There can be a multitude of reasons why troubled projects are delayed in being abandoned or brought under control, but it is important to note that companies often wait too long before taking necessary action on troubled projects. Failure penalties within an organization are high so team members continue to push for the continuation of the project, propensity for taking risks or an emotional attachment to the project, as well as the financial costs already spent on the project are some, but not all the reasons it takes so long to “pull the plug” (Pearlson, Saunders, & Galletta, 2016). As Pearlson, Saunders, & Galletta, (2016, p. 252) state, “Research shows the amount of money already spend on a project biases manager toward continuing to fund the project even if its prospects for success are questionable”. Additionally, poor project management can play a significant role in troubled projects continuing longer than they should. This is unfortunately a common practice globally as the plug is pulled on approximately one out of every five projects (Pearlson, Saunders, & Galletta, 2016).
Project stakeholders can contribute to the continuation of a troubled project because they are either deeply involved with the project or they stand to gain a personal benefit from the project. Royer (2013) makes a fascinating and very poignant point, “The value of someone who is able to pull the plug on a project before it becomes a money sink hasn’t generally been appreciated”. Royer’s point is a great lesson for companies. When a project is bleeding, companies often look at the monthly or quarterly losses vs. the savings of pulling the plug on a failed project.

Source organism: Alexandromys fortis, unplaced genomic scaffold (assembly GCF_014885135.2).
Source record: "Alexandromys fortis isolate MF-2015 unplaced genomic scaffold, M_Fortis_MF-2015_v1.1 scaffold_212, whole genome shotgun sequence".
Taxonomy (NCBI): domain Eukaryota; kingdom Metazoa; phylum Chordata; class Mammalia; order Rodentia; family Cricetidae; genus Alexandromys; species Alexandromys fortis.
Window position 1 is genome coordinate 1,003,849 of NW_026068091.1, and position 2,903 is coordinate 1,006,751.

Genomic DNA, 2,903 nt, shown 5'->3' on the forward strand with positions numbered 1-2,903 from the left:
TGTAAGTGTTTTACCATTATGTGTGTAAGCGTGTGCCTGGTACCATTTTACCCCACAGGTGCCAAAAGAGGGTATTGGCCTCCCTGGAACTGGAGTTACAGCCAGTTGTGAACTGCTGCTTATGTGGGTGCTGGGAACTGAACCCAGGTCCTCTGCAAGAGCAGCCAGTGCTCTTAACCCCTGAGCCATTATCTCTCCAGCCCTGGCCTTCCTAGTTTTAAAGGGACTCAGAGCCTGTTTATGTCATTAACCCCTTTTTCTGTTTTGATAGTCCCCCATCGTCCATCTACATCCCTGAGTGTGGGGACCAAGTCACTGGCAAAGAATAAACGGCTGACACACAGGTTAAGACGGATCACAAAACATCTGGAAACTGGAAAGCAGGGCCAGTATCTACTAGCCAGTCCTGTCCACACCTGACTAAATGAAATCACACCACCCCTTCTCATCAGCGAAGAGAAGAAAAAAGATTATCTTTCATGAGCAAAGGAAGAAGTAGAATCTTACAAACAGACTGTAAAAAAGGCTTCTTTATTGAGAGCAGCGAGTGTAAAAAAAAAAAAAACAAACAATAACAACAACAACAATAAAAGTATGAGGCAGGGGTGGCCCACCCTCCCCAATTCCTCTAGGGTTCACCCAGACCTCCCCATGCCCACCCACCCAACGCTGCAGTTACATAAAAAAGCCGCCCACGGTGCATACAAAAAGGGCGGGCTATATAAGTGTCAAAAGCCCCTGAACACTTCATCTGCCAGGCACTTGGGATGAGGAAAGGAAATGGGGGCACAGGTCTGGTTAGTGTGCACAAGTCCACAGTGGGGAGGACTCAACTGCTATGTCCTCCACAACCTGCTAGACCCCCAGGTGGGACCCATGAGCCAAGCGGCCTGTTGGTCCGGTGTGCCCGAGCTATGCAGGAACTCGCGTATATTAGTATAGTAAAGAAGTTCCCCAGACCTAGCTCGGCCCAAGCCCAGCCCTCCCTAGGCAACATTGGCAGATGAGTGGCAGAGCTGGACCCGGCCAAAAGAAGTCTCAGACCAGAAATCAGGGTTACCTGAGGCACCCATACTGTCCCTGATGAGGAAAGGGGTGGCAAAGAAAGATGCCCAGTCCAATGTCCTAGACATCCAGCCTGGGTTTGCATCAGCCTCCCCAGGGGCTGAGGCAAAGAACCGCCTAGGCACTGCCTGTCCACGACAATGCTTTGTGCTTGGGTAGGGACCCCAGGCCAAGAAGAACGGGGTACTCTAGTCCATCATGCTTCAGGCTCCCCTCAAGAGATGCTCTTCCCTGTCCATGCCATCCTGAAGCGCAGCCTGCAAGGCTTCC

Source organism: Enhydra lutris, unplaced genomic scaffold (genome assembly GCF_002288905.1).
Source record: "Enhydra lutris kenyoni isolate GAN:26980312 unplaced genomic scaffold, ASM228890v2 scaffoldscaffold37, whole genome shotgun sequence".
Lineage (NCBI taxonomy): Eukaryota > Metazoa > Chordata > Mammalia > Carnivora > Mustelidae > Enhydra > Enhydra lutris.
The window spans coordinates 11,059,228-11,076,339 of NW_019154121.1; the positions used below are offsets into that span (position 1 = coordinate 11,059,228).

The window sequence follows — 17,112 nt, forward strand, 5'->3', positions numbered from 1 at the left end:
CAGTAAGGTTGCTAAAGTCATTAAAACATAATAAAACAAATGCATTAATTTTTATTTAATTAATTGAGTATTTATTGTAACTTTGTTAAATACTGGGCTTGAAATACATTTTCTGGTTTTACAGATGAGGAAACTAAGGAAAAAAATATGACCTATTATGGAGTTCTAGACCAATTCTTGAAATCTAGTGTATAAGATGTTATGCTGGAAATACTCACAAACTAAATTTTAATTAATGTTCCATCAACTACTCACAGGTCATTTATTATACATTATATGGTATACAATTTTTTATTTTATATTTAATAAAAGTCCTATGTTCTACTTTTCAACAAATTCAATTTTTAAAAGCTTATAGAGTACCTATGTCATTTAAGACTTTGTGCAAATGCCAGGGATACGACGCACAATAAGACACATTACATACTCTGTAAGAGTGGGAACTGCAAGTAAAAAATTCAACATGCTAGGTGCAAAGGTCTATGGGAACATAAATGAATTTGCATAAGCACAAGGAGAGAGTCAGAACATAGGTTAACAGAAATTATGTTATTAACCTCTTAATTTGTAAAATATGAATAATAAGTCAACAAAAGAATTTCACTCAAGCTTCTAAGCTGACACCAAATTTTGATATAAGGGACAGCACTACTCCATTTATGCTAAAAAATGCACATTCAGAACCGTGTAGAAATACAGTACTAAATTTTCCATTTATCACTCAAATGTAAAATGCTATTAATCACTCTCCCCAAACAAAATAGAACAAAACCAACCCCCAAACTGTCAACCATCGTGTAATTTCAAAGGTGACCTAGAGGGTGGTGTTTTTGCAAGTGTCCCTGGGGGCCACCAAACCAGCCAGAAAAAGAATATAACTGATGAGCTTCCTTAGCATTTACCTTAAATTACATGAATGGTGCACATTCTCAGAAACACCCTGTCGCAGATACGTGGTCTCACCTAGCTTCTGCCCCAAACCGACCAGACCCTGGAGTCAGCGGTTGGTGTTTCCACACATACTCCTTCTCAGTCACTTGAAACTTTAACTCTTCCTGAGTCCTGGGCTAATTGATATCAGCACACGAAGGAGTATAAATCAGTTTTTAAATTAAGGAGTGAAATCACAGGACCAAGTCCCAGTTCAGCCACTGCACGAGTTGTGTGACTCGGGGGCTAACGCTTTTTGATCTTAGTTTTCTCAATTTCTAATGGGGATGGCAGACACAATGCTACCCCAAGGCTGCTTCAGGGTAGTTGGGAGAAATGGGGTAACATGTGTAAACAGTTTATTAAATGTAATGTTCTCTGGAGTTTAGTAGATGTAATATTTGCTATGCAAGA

Project management is a discipline that smaller to mid-size companies without a formal project management office (PMO) often fail at. As Pearlson, Saunders, & Galletta, (2016, p. 232) state, “It is usually not possible to complete a project cheaply, quickly, and with a large scope. To do so usually means introducing errors and completion at a quality level that is too low for acceptance testing”. A strong Project Management Professional (PMP) understands this and can help mitigate risk. A PMP has the proper training to balance a project’s scope, time, and cost. Stewart (2018) discusses “The Accidental Project Manager” and the dangers this poses to project management. “In this instance, what typically happens is that a technical person (software developer, chemist, etc.) succeeds at the job. Based on that, gets promoted to project manager and is asked to manage the types of projects they just came from. The problem is they often don’t get training in project management and may well lack the social skills the job calls for. And so, they flounder and often fail despite previous successes” Stewart (2018).
We can help companies set up their employees for success without becoming “the accidental project manager”. Like the products themselves, quality and compliance strategies must follow strict timelines and budgets. Trust EMMA International’s in-house project management experts to implement your projects effectively, on time, and on budget.
Taking a white-glove approach, our project managers and consultants work alongside your team to create, develop, and/or improve your processes with long-term sustainability in mind. We guarantee your organizational goals are met — at no additional cost to you.
Pearlson, K. E., Saunders, C. S., & Galletta, D. F. (2016). Managing and Using Information Systems A Strategic Approach 6th Edition. Hoboken, NJ: John Wiley & Sons
Royer, I. (2013, February). Why Bad Projects Are So Hard to Kill. Retrieved from: https://hbr.org/2003/02/why-bad-projects-are-so-hard-to-kill
Stewart, J. (2018, October) Top 10 Reasons Why Projects Fail. Retrieved from: https://project-management.com/top-10-reasons-why-projects-fail/